The parade started at 1pm at the train station, went east on Main Street, north on Green Street, north on Riverside Drive and finished at the city park. Several businesses and organizations provided decorative floats for the parade that was described as “long and colorful.” Some of the themes of the floats were the Good Ship Lollipop, Merry Christmas from the Circus and the Nativity Scene.


Photograph Of One Of The “Merry Christmas From The Circus” Float.


Also involved were various performing groups. Leading the parade was the high school Viscounts Drum and Bugle Corp. The Viscounts, who were sponsored by the American Legion, were a highly decorated group that competed throughout the country. Earlier in the year, the Viscounts won the National Sons of the American Legion competition in Denver, Colorado. They were joined by the Vikettes, the newly formed color guard also sponsored by the American Legion. Rounding out the performers, were the Red Devils, the high school and city band. The guest of honor was Santa Claus himself. Kris Kringle went from the parade to Ernie’s Sport Center, which was located next to the old theatre on Green Street. The parade was a huge success with over 4,000 people coming in to watch the event. The tradition was set, and the parade became an annual event for many years to come.

McHenry Retail Merchants Committee
List of Participating Businesses from Dec 7, 1961 McHenry Plaindealer.


“4000 Witness Christmas Parade.” McHenry Plaindealer 14 Dec 1961: 1. Newspapers.com. Web. 26 Nov 2017.

“Chamber of Commerce Revue Activities.” McHenry Plaindealer 28 Dec 1961: 1. Newspapers.com. Web. 26 Nov 2017.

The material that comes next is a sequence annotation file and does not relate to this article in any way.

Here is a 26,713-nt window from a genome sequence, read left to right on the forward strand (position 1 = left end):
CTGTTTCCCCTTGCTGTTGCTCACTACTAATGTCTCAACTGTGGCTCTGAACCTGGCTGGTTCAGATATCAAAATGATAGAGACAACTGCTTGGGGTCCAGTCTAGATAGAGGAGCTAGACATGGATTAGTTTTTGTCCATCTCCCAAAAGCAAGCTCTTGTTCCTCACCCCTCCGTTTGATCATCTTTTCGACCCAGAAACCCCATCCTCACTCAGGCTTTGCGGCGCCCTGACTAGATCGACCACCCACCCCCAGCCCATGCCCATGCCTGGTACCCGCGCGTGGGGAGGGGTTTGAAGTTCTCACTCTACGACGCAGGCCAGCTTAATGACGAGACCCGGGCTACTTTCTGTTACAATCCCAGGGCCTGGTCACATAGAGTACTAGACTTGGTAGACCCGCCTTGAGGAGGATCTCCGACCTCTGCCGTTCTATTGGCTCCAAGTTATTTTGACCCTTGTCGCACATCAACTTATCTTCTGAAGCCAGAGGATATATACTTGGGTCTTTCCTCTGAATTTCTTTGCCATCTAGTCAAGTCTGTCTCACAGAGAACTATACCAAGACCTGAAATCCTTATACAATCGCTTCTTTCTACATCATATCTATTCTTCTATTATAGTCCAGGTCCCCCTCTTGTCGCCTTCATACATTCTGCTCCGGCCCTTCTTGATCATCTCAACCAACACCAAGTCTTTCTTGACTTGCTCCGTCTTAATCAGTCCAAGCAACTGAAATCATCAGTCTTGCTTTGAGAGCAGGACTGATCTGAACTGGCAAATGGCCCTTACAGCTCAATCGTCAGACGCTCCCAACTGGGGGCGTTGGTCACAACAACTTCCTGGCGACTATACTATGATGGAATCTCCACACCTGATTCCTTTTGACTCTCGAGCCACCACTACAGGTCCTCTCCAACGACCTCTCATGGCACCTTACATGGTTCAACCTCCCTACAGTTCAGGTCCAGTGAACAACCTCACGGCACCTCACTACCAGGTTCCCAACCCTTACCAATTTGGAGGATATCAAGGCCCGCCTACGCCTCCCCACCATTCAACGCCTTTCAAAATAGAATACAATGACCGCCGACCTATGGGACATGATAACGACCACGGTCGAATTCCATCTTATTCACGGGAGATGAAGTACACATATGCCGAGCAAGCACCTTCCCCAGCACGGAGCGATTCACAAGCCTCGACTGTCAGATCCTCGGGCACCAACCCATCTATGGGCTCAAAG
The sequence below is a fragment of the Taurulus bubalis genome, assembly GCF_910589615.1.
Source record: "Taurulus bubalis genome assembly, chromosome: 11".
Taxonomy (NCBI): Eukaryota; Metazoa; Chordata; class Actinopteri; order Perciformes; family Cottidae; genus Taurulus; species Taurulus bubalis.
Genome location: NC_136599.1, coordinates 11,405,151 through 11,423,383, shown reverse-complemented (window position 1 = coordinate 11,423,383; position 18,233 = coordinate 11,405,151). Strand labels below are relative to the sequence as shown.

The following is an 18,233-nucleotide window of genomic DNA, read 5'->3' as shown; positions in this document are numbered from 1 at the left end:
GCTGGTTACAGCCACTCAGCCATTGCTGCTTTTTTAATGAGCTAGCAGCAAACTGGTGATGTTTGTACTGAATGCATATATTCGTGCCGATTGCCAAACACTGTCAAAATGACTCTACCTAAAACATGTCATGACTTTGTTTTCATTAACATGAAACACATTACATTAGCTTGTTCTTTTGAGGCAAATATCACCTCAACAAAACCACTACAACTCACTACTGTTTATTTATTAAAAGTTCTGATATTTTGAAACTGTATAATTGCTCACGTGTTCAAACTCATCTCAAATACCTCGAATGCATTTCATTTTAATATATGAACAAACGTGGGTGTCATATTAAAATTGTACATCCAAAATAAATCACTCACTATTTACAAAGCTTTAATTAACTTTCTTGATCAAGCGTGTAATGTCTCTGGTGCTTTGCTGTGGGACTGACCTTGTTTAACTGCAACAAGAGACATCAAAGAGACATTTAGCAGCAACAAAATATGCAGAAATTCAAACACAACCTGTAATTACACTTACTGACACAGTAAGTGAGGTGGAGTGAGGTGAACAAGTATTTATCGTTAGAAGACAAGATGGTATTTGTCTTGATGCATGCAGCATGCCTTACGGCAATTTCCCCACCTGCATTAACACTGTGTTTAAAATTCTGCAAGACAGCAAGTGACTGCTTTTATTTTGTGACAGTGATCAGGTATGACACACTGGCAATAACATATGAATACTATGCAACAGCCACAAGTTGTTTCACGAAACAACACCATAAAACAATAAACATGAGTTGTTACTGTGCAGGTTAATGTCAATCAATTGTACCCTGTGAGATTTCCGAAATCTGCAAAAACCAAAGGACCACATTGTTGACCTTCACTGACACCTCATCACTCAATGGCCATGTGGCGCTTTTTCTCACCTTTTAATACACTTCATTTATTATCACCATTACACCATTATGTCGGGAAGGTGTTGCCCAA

“COC Will Hold Colorful Line Of March.” McHenry Plaindealer 7 Dec 1961: 1. Newspapers.com. Web. 26 Nov 2017.

“McHenry Parade Sunday Greets Santa.” Daily Sentinal (Woodstock) 8 Dec 1961: 5. Newspapers.com. Web. 26 Nov 2017.

“Viscounts Corp Wins Famous Cleveland Trophy.” McHenry Plaindealer 7 Dec 1961: 1. Newspapers.com. Web. 26 Nov 2017.

The McHenry Pickle Factory

Through most of its existence, McHenry County has been an area focussed on agriculture. In the late part of the 19th century, pickle factories became something of a fad in the county. Woodstock, Crystal Lake, and Nunda were just some of the local towns to have them. By 1880, McHenry actually had two pickle factories. The first one was built in the summer of 1874 by a group of farmers.

1892 Map of Pickle Factory
Map from 1892, showing the location of Pickle Factory along Waukegan Road (now Rte. 120). It was roughly at the location of where the Advance Auto Parts is today.

The McHenry Pickle Factory cost about $8000 to build, measured 40’x80’ and had two stories. It included an additional 50’x125’ wing for “salting purposes”. This wing would include 50 tubs, each 8 ft. tall and 10 ft. in diameter for the purposes of pickling the cucumbers. Each tub cost about $40. The operation was up and running in August 1874 and received over 1000 bushels of cucumbers by the end of that month. Expecting success in its initial year of operation, the factory signed up for over 200 acres of cucumbers to be grown in the area.